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Mesa Ridge students power through to get automotive certifications


Last updated 5/11/2021 at 3:52pm | View PDF

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Students participate in the automotive program through Mesa Ridge High School. Students who take automotive classes at the Grizzly Garage learn skills that could lead to certifications or internships while still in high school.

On April 20, the following Mesa Ridge High School (MRHS) students passed the Automative Service Excellence (ASE) Brake A5 exam: Dominic Dytri, Caden McClements, Travares Lucas, Donovan Dubbs and Jonathan Duderstadt. This makes them ASE certified to perform brake repairs on vehicles. Carl Burgess, who works as counselor for MRHS, served as the proctor for the A5 exam. Tom Cutcher, who teaches automotive classes at MRHS, said a sixth student took the exam and missed passing it by a single question.

Cutcher said he was confident that student would pass the next time, and that he was proud of all of them.

"I stayed in the shop while they were taking the test, and as each one rolled in and told me they passed, I shouted 'Woooo!'" he said. "People probably though Rick Flair was in the shop, but I was really excited for the students because of all the hurdles they have had to overcome."

While MRHS has had shop classes for some time, Cutcher brought in the automotive class (also known as "the Grizzly Garage") two years ago. He described it as an attempt to change perceptions of shop classes and encourage important skills in students.

"I wanted to make the shop classes more than just a 'shop class,'" he said. "For years shop classes have had an image of being classes that are not as important as core classes. I really set out to change that and am still doing so. I always like to think of my courses as being life skills because the skills and experiences gained in this setting can and will be used for the rest of the student's life."

Over a year-long course, students learn about brakes, suspension and steering, electrical and engine design. Students who are willing to meet the qualifications can not only pass the course but take the A5 brake exam. Cutcher said since the Grizzly Garage started, he's had 10 students take the exam – an impressive feat given the effort involved.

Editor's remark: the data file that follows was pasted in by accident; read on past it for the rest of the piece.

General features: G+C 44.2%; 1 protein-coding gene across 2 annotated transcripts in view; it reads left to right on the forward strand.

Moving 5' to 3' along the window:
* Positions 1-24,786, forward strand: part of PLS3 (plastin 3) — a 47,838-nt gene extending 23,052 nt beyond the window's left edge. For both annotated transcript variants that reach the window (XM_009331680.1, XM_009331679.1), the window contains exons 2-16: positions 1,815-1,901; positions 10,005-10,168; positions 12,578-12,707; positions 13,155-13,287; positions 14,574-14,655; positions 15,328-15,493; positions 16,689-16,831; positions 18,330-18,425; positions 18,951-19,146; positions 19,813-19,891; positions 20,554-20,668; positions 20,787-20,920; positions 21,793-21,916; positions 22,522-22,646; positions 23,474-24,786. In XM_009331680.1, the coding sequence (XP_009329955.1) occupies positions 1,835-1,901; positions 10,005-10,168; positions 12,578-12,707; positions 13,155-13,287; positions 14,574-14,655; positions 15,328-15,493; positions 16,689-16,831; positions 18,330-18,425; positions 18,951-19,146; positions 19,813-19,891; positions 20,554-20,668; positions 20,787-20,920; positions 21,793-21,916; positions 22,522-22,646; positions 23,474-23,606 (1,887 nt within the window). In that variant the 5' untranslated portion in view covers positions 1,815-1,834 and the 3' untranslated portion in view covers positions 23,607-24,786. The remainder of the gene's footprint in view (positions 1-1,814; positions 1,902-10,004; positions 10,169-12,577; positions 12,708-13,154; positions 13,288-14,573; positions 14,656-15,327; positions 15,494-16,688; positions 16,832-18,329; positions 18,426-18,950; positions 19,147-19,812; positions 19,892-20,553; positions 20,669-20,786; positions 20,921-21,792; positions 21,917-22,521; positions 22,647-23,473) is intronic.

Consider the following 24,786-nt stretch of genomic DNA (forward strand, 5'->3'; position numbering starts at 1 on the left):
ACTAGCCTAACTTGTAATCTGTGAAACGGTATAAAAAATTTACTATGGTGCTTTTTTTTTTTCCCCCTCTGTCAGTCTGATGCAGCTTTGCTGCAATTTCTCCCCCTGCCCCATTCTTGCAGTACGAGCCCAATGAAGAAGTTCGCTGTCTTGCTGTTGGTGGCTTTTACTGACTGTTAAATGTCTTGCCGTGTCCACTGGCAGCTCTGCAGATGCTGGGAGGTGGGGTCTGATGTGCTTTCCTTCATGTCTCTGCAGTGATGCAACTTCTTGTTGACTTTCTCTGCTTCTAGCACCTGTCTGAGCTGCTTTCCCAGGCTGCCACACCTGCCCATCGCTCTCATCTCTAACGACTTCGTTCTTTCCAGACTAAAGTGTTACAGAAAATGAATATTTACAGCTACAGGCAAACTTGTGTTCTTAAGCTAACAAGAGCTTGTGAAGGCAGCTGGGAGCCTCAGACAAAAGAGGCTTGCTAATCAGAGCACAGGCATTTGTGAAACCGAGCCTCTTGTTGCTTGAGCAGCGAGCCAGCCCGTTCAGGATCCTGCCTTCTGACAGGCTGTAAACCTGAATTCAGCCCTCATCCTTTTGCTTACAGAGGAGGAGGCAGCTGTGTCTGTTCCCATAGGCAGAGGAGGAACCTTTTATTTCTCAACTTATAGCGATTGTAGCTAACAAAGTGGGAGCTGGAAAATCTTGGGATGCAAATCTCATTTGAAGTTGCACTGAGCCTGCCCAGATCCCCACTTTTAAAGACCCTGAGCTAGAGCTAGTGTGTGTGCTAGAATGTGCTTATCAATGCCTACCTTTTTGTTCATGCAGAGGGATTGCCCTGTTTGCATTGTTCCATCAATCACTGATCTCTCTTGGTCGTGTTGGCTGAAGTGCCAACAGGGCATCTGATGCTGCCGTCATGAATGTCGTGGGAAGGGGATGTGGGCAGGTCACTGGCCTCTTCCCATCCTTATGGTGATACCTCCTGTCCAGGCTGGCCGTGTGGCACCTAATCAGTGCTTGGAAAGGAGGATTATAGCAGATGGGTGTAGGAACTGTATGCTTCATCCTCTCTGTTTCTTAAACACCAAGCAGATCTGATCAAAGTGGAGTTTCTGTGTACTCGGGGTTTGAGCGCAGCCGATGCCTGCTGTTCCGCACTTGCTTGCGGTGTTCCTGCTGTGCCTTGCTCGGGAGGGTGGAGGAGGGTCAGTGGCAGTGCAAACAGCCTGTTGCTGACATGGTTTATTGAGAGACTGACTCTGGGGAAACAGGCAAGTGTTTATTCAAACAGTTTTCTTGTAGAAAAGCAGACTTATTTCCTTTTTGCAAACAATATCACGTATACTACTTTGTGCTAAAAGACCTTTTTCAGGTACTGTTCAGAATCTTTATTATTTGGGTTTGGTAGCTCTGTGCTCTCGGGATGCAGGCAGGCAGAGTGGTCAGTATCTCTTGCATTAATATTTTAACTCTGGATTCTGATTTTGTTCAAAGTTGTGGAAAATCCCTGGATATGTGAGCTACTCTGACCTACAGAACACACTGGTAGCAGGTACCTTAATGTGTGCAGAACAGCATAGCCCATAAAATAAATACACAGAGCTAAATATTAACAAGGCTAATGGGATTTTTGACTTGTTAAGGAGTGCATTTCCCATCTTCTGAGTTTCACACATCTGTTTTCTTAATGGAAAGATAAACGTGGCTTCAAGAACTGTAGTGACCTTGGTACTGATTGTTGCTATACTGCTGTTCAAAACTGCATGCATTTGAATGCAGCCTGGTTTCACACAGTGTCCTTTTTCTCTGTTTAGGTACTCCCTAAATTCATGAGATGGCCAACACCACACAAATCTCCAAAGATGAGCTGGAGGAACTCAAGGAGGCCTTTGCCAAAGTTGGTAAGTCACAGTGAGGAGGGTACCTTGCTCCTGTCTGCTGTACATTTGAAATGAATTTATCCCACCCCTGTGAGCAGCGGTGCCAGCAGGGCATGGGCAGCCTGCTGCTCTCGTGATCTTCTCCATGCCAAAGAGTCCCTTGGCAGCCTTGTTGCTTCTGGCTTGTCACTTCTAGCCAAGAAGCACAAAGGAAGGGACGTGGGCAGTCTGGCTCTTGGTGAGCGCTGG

"It takes a lot of work and studying outside of school to earn the certificate so it definitely is not for everyone, but to this date, 8 out of 10 have passed the exam," Cutcher said. "That 80-percent success rate is something that I am proud of."

Cutcher is also proud of the fact that he's seen diversity in the students earn their certifications, a trend that he's encouraged in the other Career and Technical Education (CTE) classes he teaches.

"CTE has a huge push to get more minorities into the skilled trades," Cutcher said. "For years the skilled trades field was dominated by Caucasian males, so I have been working hard at eliminating those barriers and getting those students more exposure to these types of careers that can help them support themselves and their families in the future. My entry-level courses are filled with a lot of different kids. Some of my best welders have been females. I am really excited to see that these students view these types of careers as a viable option for a career."

Since shop classes are inherently hands-on, it's been interesting trying to teach automotive skills in the midst of COVID. This year's program started with distance learning, and later had to shorten various lessons to accommodate schedule change and other setbacks.

"On top of starting the year in the distance model, I was quarantined four times because of exposure to students that had tested positive," Cutcher said. "One week we would have a plan and we were going to work on this, and then on the drop of a dime, an administrator would come in and tell me I had to go home for 10 days. That was stressful for me because I appreciate every moment I get to work with the kids, but I know it was frustrating for the students also."